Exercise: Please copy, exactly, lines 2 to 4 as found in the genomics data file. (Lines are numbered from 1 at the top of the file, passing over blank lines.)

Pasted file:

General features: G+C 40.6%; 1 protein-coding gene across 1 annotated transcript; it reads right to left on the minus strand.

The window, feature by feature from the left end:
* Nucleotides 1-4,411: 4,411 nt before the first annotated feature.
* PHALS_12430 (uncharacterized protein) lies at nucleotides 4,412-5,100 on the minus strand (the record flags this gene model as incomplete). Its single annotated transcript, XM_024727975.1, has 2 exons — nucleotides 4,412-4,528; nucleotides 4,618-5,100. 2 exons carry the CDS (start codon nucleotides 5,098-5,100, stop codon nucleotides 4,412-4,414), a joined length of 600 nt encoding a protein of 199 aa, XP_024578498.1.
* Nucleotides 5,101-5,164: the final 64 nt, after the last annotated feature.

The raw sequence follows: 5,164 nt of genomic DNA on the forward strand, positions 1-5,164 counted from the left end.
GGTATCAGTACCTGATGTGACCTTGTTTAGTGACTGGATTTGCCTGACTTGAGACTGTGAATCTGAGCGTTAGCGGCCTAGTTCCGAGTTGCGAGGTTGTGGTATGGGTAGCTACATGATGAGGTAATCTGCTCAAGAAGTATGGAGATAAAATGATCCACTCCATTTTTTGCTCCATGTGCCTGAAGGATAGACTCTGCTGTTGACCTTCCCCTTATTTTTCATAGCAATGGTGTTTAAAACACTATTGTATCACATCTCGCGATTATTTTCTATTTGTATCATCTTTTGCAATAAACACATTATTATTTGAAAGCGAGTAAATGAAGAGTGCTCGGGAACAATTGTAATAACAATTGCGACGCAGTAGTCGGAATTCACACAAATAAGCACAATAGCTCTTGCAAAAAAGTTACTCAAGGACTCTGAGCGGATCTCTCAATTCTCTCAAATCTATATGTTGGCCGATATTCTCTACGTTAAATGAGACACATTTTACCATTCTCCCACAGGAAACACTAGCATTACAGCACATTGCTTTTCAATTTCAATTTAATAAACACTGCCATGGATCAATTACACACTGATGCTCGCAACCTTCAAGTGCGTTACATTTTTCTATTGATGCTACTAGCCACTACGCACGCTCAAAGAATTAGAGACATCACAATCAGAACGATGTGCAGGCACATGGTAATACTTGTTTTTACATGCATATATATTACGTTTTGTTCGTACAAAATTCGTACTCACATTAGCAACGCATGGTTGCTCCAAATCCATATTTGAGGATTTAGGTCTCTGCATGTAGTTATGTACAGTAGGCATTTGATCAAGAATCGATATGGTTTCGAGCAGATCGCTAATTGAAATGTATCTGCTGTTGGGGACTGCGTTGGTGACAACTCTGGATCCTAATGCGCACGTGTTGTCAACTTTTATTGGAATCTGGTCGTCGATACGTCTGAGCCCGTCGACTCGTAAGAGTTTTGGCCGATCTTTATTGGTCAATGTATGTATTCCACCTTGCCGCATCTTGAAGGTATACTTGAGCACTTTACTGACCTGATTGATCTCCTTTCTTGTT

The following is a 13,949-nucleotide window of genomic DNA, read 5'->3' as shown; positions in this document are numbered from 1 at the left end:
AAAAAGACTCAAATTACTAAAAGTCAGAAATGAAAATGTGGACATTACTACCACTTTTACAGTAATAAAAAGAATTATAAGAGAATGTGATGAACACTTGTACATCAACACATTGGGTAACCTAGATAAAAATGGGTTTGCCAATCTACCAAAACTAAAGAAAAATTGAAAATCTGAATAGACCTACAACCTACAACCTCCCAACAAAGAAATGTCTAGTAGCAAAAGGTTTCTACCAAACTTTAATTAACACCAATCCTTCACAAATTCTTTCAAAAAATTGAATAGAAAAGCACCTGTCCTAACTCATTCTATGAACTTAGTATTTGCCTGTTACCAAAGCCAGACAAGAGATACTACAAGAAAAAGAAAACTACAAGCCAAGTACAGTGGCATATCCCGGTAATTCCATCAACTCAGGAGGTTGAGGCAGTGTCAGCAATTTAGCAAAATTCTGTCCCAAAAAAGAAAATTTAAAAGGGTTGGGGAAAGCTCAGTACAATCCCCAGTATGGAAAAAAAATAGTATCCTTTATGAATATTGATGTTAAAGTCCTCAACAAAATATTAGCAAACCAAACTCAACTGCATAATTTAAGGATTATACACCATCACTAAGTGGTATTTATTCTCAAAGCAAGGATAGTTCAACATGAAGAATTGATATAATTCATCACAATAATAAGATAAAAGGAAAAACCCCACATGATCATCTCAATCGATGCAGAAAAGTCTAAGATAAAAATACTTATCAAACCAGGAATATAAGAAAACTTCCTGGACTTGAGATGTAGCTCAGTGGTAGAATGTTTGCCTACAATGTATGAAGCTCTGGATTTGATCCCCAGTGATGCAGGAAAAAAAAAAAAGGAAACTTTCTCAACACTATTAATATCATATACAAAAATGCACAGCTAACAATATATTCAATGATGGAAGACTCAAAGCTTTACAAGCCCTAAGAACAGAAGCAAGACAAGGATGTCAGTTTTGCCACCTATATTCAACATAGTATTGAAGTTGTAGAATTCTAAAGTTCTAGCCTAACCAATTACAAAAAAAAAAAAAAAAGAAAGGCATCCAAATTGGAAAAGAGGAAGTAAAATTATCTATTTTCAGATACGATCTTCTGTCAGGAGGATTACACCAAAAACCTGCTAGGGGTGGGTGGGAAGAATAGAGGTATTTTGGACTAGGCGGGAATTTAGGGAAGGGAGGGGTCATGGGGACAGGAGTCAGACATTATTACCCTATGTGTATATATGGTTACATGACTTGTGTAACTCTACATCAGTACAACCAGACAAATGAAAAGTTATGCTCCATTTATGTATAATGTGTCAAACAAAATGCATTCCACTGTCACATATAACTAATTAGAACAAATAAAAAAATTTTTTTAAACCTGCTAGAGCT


The window, feature by feature from the left end:
* Nucleotides 1-4,411: 4,411 nt before the first annotated feature.
* PHALS_12430 (uncharacterized protein) lies at nucleotides 4,412-5,100 on the minus strand (the record flags this gene model as incomplete). Its single annotated transcript, XM_024727975.1, has 2 exons — nucleotides 4,412-4,528; nucleotides 4,618-5,100. 2 exons carry the CDS (start codon nucleotides 5,098-5,100, stop codon nucleotides 4,412-4,414), a joined length of 600 nt encoding a protein of 199 aa, XP_024578498.1.